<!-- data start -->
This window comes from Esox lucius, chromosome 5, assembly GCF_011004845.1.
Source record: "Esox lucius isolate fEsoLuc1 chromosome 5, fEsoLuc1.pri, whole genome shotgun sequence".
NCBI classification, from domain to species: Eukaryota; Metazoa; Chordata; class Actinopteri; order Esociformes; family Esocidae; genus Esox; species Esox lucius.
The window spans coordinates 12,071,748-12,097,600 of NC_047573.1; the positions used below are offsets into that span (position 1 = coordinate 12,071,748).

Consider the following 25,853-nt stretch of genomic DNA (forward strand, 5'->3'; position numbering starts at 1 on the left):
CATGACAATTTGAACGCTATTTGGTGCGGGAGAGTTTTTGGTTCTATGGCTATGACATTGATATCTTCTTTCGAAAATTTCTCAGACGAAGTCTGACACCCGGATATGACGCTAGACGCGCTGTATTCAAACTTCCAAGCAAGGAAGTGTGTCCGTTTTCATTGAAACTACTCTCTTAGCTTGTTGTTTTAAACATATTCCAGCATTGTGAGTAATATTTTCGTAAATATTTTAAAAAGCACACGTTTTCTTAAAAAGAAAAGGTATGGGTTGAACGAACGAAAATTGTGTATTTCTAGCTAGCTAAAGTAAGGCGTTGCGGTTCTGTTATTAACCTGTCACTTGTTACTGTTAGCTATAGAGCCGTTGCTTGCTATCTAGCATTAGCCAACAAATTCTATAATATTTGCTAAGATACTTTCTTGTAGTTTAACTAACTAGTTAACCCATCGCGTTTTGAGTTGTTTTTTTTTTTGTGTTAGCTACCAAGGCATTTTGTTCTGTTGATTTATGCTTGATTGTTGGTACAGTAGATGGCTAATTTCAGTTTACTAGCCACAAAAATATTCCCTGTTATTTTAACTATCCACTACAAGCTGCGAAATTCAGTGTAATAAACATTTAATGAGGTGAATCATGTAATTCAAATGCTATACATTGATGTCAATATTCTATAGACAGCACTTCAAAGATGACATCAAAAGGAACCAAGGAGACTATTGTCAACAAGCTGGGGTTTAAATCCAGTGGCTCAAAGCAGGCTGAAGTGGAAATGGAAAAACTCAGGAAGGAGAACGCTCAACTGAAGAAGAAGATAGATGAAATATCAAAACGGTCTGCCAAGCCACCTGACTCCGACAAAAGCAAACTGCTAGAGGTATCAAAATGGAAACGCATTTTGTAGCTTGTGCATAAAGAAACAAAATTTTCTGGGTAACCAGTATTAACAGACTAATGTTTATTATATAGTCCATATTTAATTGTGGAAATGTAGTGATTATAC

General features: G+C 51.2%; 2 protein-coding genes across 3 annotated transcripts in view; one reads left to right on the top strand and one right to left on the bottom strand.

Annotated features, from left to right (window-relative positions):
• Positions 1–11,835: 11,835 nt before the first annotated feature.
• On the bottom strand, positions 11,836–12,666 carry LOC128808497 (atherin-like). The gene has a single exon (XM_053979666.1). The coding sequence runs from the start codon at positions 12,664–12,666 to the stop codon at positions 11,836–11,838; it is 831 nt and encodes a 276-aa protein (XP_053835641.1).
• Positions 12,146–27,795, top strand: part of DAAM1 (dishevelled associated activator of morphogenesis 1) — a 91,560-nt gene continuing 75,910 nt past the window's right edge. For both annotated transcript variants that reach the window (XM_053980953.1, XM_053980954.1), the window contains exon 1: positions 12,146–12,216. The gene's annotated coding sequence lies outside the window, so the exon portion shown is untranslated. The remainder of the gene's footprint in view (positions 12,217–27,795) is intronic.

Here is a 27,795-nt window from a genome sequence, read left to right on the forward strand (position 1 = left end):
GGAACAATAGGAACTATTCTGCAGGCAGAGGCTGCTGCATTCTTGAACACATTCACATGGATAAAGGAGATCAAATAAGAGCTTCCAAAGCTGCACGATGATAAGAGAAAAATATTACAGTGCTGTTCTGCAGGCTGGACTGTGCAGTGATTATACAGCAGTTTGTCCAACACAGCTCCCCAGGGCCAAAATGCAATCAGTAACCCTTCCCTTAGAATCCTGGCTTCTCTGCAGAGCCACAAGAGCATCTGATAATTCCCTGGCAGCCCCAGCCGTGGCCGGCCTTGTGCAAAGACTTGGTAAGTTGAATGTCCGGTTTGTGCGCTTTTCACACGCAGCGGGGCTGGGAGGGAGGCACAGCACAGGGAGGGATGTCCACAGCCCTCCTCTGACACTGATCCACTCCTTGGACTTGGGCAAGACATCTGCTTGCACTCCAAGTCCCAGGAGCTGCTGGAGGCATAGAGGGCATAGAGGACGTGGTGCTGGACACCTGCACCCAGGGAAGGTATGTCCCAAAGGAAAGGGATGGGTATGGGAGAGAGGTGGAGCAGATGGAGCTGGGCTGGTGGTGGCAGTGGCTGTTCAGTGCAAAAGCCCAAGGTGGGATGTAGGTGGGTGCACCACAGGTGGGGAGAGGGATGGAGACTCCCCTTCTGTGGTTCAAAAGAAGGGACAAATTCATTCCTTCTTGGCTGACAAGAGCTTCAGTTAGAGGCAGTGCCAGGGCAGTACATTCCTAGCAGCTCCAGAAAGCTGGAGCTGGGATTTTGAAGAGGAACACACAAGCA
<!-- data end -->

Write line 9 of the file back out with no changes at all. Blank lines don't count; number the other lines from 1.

• Positions 1–11,835: 11,835 nt before the first annotated feature.